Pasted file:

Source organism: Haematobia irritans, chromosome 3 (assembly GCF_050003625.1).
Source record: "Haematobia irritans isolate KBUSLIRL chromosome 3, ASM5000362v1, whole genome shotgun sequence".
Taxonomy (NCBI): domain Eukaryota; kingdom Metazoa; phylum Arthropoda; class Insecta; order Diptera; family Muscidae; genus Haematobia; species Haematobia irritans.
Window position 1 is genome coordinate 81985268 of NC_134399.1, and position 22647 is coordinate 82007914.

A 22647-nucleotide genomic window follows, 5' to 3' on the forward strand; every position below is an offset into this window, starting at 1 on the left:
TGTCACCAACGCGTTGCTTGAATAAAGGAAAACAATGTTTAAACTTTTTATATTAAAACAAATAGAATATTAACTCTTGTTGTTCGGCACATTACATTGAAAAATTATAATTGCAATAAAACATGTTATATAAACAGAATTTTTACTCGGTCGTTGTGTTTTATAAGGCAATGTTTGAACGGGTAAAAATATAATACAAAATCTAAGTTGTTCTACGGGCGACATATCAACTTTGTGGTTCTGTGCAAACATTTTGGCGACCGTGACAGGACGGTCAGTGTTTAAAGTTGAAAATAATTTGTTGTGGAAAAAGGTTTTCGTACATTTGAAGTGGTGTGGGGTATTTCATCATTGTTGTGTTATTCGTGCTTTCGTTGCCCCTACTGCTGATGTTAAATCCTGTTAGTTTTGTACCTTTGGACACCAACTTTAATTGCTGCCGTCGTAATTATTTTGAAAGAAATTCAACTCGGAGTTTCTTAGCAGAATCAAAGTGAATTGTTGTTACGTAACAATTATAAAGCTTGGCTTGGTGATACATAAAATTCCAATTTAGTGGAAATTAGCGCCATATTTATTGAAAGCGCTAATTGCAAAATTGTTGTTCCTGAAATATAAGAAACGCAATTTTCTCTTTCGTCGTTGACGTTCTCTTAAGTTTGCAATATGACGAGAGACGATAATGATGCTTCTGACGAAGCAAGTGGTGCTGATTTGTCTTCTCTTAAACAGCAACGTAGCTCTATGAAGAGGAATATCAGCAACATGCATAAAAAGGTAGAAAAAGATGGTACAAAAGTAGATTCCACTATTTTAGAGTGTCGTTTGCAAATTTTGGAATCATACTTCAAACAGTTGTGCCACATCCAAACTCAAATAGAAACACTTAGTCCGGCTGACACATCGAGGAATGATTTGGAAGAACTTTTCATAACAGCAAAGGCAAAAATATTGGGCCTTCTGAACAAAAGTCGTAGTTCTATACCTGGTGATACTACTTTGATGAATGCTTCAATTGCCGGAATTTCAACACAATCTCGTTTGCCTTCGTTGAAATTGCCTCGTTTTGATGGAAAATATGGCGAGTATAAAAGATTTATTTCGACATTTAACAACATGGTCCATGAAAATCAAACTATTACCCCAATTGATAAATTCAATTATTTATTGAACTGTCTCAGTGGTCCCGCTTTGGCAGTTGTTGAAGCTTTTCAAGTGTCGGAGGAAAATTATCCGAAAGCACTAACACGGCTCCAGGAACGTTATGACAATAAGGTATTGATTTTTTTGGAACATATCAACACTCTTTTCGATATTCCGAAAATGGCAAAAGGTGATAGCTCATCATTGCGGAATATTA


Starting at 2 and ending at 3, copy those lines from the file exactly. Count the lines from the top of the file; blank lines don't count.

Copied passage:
Source record: "Haematobia irritans isolate KBUSLIRL chromosome 3, ASM5000362v1, whole genome shotgun sequence".
Taxonomy (NCBI): domain Eukaryota; kingdom Metazoa; phylum Arthropoda; class Insecta; order Diptera; family Muscidae; genus Haematobia; species Haematobia irritans.